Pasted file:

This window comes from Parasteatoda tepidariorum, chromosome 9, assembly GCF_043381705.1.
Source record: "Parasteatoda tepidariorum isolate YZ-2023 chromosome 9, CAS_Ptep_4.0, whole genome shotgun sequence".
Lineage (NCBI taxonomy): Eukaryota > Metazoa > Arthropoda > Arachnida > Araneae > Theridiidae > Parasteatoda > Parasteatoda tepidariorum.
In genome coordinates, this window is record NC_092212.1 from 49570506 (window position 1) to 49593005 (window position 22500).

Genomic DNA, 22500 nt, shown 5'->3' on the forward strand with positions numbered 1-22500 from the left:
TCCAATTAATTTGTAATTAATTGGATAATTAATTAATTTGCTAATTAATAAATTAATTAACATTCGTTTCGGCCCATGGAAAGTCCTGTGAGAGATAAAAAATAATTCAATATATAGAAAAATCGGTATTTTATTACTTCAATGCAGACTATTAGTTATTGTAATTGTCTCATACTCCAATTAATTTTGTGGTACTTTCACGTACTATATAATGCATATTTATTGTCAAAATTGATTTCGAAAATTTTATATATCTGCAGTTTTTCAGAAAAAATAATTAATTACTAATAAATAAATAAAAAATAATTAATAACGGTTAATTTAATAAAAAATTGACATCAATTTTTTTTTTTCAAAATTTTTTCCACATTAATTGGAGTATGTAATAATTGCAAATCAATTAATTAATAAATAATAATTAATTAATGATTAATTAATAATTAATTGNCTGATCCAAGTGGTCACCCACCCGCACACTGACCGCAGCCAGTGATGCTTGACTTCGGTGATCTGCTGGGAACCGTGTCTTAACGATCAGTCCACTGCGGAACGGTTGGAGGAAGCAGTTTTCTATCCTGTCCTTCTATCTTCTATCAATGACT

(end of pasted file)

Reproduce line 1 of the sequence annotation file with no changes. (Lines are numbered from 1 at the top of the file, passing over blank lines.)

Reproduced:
This window comes from Parasteatoda tepidariorum, chromosome 9, assembly GCF_043381705.1.